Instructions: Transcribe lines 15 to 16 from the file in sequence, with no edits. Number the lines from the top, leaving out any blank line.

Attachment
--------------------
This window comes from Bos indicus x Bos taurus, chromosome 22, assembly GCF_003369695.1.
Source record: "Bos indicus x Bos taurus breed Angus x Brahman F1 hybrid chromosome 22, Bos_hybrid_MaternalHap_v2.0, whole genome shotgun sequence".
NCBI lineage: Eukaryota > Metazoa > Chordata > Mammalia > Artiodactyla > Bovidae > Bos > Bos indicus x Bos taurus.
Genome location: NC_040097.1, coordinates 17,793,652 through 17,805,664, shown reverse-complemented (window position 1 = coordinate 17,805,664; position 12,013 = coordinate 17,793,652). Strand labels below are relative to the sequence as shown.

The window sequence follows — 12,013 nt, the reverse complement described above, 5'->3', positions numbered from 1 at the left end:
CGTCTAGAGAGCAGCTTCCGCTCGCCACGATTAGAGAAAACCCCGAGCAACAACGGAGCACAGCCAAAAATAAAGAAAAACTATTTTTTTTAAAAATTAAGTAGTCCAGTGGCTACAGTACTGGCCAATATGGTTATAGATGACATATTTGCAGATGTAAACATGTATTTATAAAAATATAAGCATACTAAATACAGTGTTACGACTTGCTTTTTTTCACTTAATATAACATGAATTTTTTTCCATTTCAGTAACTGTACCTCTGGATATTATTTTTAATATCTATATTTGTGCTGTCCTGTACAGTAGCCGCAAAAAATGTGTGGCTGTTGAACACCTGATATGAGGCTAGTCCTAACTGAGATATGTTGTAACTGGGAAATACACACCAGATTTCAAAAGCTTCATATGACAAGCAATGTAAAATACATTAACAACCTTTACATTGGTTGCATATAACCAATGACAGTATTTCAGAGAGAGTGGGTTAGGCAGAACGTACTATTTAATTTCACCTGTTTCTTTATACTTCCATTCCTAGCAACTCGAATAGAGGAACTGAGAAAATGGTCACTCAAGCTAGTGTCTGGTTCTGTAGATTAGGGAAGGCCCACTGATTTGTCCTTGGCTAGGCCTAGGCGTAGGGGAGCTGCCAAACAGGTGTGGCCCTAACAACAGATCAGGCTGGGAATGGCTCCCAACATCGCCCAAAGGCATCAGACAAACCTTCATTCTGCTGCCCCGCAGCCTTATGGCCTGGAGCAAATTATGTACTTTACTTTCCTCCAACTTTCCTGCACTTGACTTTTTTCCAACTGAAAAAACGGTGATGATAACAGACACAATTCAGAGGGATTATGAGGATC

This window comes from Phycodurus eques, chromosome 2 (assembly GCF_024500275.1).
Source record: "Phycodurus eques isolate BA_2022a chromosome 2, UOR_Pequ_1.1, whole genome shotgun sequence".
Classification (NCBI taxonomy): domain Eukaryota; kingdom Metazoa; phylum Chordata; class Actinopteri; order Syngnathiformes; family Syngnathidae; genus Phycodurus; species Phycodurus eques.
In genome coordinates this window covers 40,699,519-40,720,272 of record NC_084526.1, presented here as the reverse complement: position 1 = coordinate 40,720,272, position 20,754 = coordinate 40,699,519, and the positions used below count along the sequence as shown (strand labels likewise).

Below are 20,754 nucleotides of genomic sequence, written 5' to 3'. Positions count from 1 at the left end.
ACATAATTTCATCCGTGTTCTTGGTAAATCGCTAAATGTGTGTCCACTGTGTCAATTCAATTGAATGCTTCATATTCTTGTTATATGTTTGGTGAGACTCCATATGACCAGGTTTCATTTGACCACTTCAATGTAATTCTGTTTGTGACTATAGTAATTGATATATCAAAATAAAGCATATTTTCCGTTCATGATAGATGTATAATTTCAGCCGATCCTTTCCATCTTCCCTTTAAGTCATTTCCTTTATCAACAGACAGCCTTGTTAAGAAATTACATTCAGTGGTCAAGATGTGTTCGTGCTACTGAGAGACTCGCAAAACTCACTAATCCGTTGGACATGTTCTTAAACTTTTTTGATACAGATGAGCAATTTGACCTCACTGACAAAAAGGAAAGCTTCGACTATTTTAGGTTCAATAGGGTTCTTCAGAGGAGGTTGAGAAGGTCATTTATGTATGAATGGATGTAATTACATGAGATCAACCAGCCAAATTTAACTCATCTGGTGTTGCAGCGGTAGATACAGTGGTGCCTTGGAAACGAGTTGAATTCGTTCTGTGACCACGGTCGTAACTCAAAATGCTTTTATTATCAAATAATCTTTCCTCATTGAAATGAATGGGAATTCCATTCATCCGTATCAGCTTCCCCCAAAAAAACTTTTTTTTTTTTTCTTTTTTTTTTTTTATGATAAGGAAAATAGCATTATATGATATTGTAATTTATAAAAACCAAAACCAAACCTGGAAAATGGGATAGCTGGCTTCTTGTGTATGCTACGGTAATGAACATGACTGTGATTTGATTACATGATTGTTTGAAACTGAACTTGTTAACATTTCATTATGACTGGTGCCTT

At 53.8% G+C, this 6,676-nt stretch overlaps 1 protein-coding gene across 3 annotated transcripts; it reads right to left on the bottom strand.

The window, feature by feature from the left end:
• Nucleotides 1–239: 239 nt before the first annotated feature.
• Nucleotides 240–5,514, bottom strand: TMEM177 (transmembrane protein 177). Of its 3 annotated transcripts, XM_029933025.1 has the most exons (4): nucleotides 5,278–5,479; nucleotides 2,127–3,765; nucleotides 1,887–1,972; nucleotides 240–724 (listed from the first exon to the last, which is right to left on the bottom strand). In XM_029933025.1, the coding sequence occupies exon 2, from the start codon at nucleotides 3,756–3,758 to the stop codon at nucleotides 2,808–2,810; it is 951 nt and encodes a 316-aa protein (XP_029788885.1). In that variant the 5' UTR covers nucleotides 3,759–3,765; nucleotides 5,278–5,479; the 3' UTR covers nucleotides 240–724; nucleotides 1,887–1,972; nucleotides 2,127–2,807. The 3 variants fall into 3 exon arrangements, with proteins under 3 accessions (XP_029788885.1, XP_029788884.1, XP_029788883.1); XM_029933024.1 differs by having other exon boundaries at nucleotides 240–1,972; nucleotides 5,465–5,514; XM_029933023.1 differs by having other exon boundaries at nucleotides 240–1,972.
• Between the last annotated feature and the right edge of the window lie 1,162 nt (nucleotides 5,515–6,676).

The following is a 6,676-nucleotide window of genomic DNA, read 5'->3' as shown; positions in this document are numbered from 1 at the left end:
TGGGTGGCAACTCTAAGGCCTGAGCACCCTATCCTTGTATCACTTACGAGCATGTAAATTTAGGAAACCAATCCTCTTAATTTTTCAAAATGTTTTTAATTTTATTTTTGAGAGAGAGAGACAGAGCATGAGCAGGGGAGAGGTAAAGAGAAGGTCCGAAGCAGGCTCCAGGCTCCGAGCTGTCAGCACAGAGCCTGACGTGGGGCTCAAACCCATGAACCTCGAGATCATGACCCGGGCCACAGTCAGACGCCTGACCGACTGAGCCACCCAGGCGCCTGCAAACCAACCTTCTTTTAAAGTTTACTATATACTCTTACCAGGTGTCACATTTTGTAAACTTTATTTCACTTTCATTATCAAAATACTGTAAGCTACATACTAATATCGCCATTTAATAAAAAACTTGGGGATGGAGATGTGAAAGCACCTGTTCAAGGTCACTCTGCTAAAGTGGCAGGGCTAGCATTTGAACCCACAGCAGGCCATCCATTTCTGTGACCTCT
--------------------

• Nucleotides 1–239: 239 nt before the first annotated feature.
• Nucleotides 240–5,514, bottom strand: TMEM177 (transmembrane protein 177). Of its 3 annotated transcripts, XM_029933025.1 has the most exons (4): nucleotides 5,278–5,479; nucleotides 2,127–3,765; nucleotides 1,887–1,972; nucleotides 240–724 (listed from the first exon to the last, which is right to left on the bottom strand). In XM_029933025.1, the coding sequence occupies exon 2, from the start codon at nucleotides 3,756–3,758 to the stop codon at nucleotides 2,808–2,810; it is 951 nt and encodes a 316-aa protein (XP_029788885.1). In that variant the 5' UTR covers nucleotides 3,759–3,765; nucleotides 5,278–5,479; the 3' UTR covers nucleotides 240–724; nucleotides 1,887–1,972; nucleotides 2,127–2,807. The 3 variants fall into 3 exon arrangements, with proteins under 3 accessions (XP_029788885.1, XP_029788884.1, XP_029788883.1); XM_029933024.1 differs by having other exon boundaries at nucleotides 240–1,972; nucleotides 5,465–5,514; XM_029933023.1 differs by having other exon boundaries at nucleotides 240–1,972.